Besides the aforementioned, Sepinwall’s dynamic dozen range from HBO’s Oz to FX’s The Shield to The WB/UPN’s Buffy the Vampire Slayer to ABC’s Lost to NBC’s Friday Night Lights. He also pays homage to earlier pathfinders, including NBC’s Hill Street Blues (still the all-time game-changer in my view), CBS’ Wiseguy, ABC’s Twin Peaks and of course, that network’s NYPD Blue.

Sepinwall also has talked at length to the mostly men behind his Top 12, with only Buffy executive producer Joss Whedon declining to do a fresh interview for the book because of “an overwhelming schedule.” One of the principal takeaways is how hurly burly all of this could be. More often than not, the creators of these series improvised as they went along, without any pre-determined “bible” of how things would progress and end. Particularly in the case of Lost, tell us about it.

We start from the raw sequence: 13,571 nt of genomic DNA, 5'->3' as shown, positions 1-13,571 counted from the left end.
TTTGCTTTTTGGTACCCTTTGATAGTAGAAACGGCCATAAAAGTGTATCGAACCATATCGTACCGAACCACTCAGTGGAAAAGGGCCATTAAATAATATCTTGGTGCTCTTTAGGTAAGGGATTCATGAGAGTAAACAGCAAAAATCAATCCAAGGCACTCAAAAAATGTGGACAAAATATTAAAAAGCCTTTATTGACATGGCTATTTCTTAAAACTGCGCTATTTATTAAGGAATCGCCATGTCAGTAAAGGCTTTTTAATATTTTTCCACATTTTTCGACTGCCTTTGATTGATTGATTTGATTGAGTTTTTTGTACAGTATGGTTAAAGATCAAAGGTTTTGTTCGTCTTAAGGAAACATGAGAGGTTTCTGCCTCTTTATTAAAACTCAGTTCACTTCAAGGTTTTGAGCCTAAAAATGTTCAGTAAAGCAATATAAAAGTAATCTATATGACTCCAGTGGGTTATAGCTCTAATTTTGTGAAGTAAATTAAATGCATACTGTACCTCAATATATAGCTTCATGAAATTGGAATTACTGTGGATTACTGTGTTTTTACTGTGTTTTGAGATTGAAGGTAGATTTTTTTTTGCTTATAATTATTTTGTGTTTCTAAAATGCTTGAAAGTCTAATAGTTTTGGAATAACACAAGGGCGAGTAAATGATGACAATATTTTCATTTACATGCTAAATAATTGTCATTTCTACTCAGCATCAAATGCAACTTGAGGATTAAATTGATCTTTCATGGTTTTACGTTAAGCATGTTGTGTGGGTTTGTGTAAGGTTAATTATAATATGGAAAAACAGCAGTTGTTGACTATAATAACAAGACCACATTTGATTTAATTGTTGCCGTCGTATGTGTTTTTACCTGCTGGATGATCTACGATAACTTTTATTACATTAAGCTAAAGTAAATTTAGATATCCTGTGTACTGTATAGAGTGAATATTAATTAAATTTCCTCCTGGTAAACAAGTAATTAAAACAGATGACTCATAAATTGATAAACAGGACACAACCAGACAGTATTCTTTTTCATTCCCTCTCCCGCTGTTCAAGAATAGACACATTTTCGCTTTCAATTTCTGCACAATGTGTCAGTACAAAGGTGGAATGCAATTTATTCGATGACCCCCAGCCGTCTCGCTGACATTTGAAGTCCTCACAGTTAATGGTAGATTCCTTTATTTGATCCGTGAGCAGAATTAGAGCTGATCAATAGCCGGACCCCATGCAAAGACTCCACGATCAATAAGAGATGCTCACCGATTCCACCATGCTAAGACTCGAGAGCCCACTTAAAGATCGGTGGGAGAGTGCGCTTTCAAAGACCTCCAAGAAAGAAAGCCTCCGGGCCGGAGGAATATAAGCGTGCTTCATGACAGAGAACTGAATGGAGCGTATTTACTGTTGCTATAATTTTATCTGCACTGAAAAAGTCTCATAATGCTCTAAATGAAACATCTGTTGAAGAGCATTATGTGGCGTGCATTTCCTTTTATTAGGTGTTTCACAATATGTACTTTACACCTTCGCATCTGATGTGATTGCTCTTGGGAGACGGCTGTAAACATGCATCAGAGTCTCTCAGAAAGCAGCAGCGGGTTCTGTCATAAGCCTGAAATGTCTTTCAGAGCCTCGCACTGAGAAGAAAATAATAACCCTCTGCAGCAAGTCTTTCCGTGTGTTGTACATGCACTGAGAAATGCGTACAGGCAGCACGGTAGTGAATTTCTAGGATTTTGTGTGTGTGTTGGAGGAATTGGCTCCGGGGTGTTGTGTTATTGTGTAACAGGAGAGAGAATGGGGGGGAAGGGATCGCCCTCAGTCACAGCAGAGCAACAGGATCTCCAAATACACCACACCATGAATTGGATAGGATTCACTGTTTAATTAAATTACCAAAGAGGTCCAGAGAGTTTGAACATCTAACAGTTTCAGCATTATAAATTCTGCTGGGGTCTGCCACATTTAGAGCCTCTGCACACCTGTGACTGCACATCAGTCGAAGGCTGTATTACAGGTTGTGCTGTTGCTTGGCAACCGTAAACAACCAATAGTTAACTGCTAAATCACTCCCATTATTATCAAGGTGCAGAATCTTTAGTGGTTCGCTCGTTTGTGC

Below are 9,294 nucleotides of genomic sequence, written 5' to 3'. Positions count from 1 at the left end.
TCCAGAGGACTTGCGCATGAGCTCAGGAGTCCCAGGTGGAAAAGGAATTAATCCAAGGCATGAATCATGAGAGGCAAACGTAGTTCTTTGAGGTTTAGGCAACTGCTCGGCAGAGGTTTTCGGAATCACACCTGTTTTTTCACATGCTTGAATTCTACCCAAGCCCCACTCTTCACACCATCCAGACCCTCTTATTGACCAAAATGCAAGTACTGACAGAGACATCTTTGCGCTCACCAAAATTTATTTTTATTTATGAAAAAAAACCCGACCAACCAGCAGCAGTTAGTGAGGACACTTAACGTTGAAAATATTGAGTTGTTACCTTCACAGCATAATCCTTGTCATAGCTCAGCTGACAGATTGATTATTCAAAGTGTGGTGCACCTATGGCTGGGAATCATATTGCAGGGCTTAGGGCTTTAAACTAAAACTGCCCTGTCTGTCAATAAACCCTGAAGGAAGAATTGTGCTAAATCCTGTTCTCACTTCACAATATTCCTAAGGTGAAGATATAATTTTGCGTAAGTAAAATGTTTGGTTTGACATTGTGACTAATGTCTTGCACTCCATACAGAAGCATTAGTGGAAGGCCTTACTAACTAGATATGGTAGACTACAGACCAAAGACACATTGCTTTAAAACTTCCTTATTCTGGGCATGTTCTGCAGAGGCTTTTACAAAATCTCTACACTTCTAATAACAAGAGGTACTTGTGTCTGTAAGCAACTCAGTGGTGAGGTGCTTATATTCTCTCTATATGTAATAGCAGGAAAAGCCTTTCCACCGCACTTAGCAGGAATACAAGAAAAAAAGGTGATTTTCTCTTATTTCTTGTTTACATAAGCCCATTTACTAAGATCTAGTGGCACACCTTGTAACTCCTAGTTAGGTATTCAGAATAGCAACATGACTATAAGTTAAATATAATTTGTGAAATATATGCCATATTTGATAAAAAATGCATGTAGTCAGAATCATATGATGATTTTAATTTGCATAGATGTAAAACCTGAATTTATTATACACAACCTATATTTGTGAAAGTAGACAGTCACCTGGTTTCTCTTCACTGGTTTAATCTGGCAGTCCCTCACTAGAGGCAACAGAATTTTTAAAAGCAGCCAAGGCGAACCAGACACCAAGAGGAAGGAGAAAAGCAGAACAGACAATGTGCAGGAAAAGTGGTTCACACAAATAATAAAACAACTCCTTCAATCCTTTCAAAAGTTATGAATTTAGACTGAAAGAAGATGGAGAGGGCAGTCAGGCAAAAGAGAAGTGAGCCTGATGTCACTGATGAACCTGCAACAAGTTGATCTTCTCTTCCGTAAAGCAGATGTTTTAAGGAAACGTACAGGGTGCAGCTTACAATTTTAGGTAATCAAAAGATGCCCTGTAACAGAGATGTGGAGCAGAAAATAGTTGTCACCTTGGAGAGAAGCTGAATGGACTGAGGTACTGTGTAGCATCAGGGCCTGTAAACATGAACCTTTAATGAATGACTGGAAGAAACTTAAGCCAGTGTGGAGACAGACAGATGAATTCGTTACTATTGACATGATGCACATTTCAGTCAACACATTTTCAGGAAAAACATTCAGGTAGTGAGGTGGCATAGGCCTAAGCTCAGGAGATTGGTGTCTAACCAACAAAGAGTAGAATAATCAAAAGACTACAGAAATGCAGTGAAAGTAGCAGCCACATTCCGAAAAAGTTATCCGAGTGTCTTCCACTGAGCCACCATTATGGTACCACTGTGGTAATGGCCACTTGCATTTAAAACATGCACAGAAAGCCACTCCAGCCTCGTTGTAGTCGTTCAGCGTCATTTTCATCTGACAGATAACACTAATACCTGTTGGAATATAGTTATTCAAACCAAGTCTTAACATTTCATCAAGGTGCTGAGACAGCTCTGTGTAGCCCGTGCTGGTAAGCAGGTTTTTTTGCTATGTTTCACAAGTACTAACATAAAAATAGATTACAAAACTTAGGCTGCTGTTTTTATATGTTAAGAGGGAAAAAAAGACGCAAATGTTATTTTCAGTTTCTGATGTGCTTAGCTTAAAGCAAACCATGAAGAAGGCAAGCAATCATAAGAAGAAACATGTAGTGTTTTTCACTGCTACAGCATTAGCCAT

Many of these signature series also went through numerous rejections before a network finally adopted them. Mad Men ended up on a network (AMC) that mostly was known for screwing up its presentations of feature films by pockmarking them with commercials while rival TCM remains ad-free to this day.

Mad Men maestro Matthew Weiner, because of his ties to HBO’s The Sopranos, initially offered the series to that network. HBO executives now either deny passing on the series or cite the network’s full plate of other commitments. Breaking Bad got turned down by HBO, TNT and FX before AMC again stepped in.